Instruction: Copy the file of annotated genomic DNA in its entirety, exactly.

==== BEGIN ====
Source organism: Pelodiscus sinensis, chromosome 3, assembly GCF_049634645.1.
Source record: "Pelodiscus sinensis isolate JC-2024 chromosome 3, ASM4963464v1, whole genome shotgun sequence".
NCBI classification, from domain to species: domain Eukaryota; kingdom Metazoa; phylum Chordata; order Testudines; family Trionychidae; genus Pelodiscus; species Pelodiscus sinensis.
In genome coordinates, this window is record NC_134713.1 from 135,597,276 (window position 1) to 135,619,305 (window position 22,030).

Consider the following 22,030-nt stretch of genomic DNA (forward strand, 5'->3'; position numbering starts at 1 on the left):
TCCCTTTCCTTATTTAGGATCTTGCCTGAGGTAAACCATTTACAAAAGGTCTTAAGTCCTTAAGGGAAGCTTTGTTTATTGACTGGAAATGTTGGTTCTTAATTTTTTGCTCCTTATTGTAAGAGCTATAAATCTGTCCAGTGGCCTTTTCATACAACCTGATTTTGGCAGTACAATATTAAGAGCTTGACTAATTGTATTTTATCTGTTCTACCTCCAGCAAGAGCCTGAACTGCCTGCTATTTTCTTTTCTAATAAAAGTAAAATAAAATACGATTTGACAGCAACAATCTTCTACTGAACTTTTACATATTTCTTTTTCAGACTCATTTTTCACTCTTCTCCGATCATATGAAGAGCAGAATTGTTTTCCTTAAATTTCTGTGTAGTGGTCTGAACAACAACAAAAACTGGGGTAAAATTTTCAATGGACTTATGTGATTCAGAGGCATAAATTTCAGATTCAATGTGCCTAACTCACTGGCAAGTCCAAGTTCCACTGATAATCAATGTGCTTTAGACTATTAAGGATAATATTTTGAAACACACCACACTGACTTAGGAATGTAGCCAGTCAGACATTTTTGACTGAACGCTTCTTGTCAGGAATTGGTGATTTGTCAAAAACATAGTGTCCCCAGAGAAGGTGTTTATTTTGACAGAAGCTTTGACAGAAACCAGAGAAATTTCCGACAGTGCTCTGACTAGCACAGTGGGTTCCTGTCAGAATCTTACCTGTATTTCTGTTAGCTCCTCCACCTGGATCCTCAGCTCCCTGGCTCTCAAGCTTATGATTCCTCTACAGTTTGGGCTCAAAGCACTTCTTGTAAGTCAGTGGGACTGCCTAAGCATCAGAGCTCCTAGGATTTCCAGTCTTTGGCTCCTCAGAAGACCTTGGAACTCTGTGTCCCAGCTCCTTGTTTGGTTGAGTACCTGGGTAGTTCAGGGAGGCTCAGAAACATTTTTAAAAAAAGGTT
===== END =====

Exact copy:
Source organism: Pelodiscus sinensis, chromosome 3, assembly GCF_049634645.1.
Source record: "Pelodiscus sinensis isolate JC-2024 chromosome 3, ASM4963464v1, whole genome shotgun sequence".
NCBI classification, from domain to species: domain Eukaryota; kingdom Metazoa; phylum Chordata; order Testudines; family Trionychidae; genus Pelodiscus; species Pelodiscus sinensis.
In genome coordinates, this window is record NC_134713.1 from 135,597,276 (window position 1) to 135,619,305 (window position 22,030).

Consider the following 22,030-nt stretch of genomic DNA (forward strand, 5'->3'; position numbering starts at 1 on the left):
TCCCTTTCCTTATTTAGGATCTTGCCTGAGGTAAACCATTTACAAAAGGTCTTAAGTCCTTAAGGGAAGCTTTGTTTATTGACTGGAAATGTTGGTTCTTAATTTTTTGCTCCTTATTGTAAGAGCTATAAATCTGTCCAGTGGCCTTTTCATACAACCTGATTTTGGCAGTACAATATTAAGAGCTTGACTAATTGTATTTTATCTGTTCTACCTCCAGCAAGAGCCTGAACTGCCTGCTATTTTCTTTTCTAATAAAAGTAAAATAAAATACGATTTGACAGCAACAATCTTCTACTGAACTTTTACATATTTCTTTTTCAGACTCATTTTTCACTCTTCTCCGATCATATGAAGAGCAGAATTGTTTTCCTTAAATTTCTGTGTAGTGGTCTGAACAACAACAAAAACTGGGGTAAAATTTTCAATGGACTTATGTGATTCAGAGGCATAAATTTCAGATTCAATGTGCCTAACTCACTGGCAAGTCCAAGTTCCACTGATAATCAATGTGCTTTAGACTATTAAGGATAATATTTTGAAACACACCACACTGACTTAGGAATGTAGCCAGTCAGACATTTTTGACTGAACGCTTCTTGTCAGGAATTGGTGATTTGTCAAAAACATAGTGTCCCCAGAGAAGGTGTTTATTTTGACAGAAGCTTTGACAGAAACCAGAGAAATTTCCGACAGTGCTCTGACTAGCACAGTGGGTTCCTGTCAGAATCTTACCTGTATTTCTGTTAGCTCCTCCACCTGGATCCTCAGCTCCCTGGCTCTCAAGCTTATGATTCCTCTACAGTTTGGGCTCAAAGCACTTCTTGTAAGTCAGTGGGACTGCCTAAGCATCAGAGCTCCTAGGATTTCCAGTCTTTGGCTCCTCAGAAGACCTTGGAACTCTGTGTCCCAGCTCCTTGTTTGGTTGAGTACCTGGGTAGTTCAGGGAGGCTCAGAAACATTTTTAAAAAAAGGTT